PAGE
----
- 6. What Do You See?
- 7. Launching Pennies <ul><li>Hold down one end of the track or wooden ruler on the table and press down on the other end. Try to get the penny to travel close to the height of the ceiling without hitting the ceiling. </li></ul><ul><li>What factors (variables) about the track and how it is positioned determine the height the stone achieves? </li></ul><ul><li>You have 8 minutes </li></ul>
- 8. Launching Pennies <ul><ul><li>What is the effect on a penny when additional force (increased deflection) is applied to the ruler? </li></ul></ul><ul><ul><li>your hypothesis </li></ul></ul><ul><ul><li>the data you will record </li></ul></ul><ul><ul><li>tools you will need to make your measurements </li></ul></ul><ul><li>You have 8 minutes </li></ul>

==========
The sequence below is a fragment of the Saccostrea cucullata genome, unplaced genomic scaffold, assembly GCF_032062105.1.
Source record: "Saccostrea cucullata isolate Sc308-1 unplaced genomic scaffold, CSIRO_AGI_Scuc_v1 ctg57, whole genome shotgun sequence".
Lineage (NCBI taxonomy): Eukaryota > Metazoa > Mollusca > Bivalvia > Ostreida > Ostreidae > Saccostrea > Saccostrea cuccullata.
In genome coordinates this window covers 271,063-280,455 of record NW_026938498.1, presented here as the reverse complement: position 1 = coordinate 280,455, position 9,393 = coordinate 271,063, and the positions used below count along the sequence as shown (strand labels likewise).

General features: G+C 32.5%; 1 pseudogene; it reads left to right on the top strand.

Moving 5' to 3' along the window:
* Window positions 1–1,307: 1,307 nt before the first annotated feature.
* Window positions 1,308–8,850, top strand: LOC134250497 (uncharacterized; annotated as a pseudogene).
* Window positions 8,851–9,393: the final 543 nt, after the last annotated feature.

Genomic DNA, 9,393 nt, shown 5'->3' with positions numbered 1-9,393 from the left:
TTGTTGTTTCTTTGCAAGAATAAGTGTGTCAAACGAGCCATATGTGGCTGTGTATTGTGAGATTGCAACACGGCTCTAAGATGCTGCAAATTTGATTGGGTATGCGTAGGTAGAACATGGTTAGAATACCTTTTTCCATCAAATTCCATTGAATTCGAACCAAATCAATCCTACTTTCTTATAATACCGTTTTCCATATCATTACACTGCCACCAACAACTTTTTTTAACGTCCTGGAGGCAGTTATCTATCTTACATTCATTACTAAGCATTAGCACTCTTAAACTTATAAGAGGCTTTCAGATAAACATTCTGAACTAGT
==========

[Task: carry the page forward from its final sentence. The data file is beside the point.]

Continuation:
- 9. Launching Pennies <ul><li>Perform your experiment </li></ul><ul><li>You have 10 minutes </li></ul>
- 10. Law of Conservation of Energy
- 11. Law of Conservation of Energy <ul><li>When a net force acts on an object, what happens? </li></ul><ul><ul><li>either the speed or position of the object (or both) change – in other words, the object accelerates </li></ul></ul><ul><li>Think about throwing a ball vertically into the air. Draw a sketch of what the ball’s path would look like. </li></ul>
- 12. Law of Conservation of Energy <ul><li>The moment the ball leaves your hand, it has all of the vertical speed it will have – as the ball rises into the air, what happens to its vertical speed? </li></ul><ul><ul><li>the vertical speed of the ball decreases </li></ul></ul>